Baudville re-focuses on day-to-day employee recognition

August 14, 2009
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Brad Darooge, president and CEO of Baudville, a workplace recognition solutions company, knew something was about to happen with the economy but wasn’t sure what, said Kristy Sherlund, vice president of product and merchandising.

What Darooge did know pre-recession was that it was time to start strategizing the company’s future for when the recession lifted.

“(We) really used this time to get our act together while everyone else was scrambling. We became very disciplined in the strategic planning process,” Sherlund said.

The executive team at Baudville took some time to research and brainstorm on how the company could not only maintain its position during the economic downturn, but also make sure the resources would benefit the company once the recession ended.

“Baudville, historically, had been really focused on employee recognition, but we dabbled everywhere,” said Sherlund. “We were really known for our themes and our messages, and we said, ‘We’re really going to spend our energy for the next year rebirthing ourselves as the experts in day-to-day recognition. We all came back and said, ‘Day-to-day is it. What does day-to-day mean?’”

Sherlund described day-to-day recognition as a way for people to say a simple thank you in a personal but informal way. The Baudville team embarked upon finding ways to express this notion by examining their own backyard — or cubicle space.

“When we walked around and looked at our offices, and through our focus groups, we realized that people had notes pinned up, and it’s mostly cards from friends and coworkers,” she said. “We had focused on day-to-day and then we wanted to translate that into a consumer-based product — things a manager can give to an employee that they would buy themselves.”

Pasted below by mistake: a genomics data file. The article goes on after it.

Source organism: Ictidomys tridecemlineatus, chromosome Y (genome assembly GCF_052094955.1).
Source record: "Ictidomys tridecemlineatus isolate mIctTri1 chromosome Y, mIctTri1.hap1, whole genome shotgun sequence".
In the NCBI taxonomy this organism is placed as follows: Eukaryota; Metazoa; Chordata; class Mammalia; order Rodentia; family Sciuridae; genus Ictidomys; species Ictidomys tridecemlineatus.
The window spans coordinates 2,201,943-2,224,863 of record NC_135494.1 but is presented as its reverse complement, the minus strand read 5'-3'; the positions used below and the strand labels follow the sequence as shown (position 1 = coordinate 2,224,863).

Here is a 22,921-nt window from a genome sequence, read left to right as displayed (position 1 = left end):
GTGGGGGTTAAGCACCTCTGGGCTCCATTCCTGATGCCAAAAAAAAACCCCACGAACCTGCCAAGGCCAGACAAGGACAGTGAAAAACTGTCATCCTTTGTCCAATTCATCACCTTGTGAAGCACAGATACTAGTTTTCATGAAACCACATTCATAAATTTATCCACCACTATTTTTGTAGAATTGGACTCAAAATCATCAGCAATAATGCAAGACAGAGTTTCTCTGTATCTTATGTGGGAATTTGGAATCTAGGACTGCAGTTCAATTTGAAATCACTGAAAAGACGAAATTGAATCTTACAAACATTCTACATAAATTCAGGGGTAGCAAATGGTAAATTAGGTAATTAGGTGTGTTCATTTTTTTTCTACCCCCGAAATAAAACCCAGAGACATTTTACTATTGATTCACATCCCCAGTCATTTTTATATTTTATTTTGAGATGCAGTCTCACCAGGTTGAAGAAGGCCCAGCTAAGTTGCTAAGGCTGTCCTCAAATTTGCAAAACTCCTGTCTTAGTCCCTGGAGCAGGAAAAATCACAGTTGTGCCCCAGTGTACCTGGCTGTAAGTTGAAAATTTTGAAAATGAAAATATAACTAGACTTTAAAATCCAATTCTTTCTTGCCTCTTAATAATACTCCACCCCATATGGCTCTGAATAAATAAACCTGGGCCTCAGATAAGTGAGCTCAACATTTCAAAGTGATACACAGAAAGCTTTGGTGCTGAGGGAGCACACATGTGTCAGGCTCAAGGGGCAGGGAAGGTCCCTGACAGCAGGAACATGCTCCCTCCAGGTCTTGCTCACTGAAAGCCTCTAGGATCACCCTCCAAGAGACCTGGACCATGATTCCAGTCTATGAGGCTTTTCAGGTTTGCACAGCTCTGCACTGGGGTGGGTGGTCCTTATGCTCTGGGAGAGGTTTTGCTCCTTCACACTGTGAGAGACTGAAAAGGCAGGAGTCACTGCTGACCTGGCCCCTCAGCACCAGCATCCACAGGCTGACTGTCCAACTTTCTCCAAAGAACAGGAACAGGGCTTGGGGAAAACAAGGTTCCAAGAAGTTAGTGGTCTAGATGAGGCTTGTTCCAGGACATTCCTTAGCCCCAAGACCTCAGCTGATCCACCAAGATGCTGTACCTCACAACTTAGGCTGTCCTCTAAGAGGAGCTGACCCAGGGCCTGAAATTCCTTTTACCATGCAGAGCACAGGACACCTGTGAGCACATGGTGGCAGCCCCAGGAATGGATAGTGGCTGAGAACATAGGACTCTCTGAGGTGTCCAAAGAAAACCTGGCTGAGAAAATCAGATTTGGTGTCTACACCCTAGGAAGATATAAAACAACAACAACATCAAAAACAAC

A thank you card might suffice, but Sherlund said what Baudville wanted to do was to connect the thank you with job performance.

“You could just go to Hallmark, buy a box of thank you cards and hand them out. … What we wanted to do was have a way for a manager to link it to goals and objectives or be performance-based,” she said. “Teaching (managers) how to say, ‘Good job, Kristie, on getting your report done on time,’ and giving them just a small amount of space to recognize them for the activity, but not too much that they feel overwhelmed on how to give the recognition.”

Baudville’s brainstorming led to 250 new products, including its popular Kit & Caboodle line. The company also revamped its image. The old image showcased a shooting star. The new image emphasizes the company’s new slogan: “The place for daily recognition.”

The company created the new products, a new Web site, a catalog and new branding between September 2008 and June 2009. The hard work has paid off. Baudville has seen its new products take hold in the marketplace and be recognized by the Society of Human Resource Management as one of the most relevant companies for its industry.

The kudos came because of Baudville’s focus on the future. Instead of focusing on cutbacks and laying people off, Baudville wanted to help companies create an atmosphere of positive thinking.

“Everybody else is kind of dealing with HR and downsizing. What I have been saying to people is, ‘Where are your people going to work when they have a choice again?’” said Sherlund.

“Right now everyone is fat and happy, saying that the people who are here are just happy to have a job. There is some real truth to that, but where are they going to go when they have a choice?”

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